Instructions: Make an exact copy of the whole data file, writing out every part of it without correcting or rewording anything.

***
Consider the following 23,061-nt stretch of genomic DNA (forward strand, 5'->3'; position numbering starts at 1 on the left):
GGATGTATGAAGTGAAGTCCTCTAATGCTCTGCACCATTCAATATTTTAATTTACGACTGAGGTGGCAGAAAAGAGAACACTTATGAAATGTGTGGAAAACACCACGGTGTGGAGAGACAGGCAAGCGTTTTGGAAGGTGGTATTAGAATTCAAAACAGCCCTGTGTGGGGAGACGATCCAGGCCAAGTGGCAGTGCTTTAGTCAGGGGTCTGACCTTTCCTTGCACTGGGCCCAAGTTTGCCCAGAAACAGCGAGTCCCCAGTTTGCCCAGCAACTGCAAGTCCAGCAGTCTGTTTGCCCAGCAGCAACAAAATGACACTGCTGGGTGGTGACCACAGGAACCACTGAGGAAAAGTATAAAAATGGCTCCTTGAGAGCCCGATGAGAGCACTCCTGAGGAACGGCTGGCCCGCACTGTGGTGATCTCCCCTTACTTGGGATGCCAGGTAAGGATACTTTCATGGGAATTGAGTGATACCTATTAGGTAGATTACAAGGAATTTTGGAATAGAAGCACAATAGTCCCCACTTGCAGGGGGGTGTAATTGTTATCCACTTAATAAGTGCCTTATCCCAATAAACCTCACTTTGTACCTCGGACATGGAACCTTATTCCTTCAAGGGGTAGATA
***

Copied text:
Consider the following 23,061-nt stretch of genomic DNA (forward strand, 5'->3'; position numbering starts at 1 on the left):
GGATGTATGAAGTGAAGTCCTCTAATGCTCTGCACCATTCAATATTTTAATTTACGACTGAGGTGGCAGAAAAGAGAACACTTATGAAATGTGTGGAAAACACCACGGTGTGGAGAGACAGGCAAGCGTTTTGGAAGGTGGTATTAGAATTCAAAACAGCCCTGTGTGGGGAGACGATCCAGGCCAAGTGGCAGTGCTTTAGTCAGGGGTCTGACCTTTCCTTGCACTGGGCCCAAGTTTGCCCAGAAACAGCGAGTCCCCAGTTTGCCCAGCAACTGCAAGTCCAGCAGTCTGTTTGCCCAGCAGCAACAAAATGACACTGCTGGGTGGTGACCACAGGAACCACTGAGGAAAAGTATAAAAATGGCTCCTTGAGAGCCCGATGAGAGCACTCCTGAGGAACGGCTGGCCCGCACTGTGGTGATCTCCCCTTACTTGGGATGCCAGGTAAGGATACTTTCATGGGAATTGAGTGATACCTATTAGGTAGATTACAAGGAATTTTGGAATAGAAGCACAATAGTCCCCACTTGCAGGGGGGTGTAATTGTTATCCACTTAATAAGTGCCTTATCCCAATAAACCTCACTTTGTACCTCGGACATGGAACCTTATTCCTTCAAGGGGTAGATA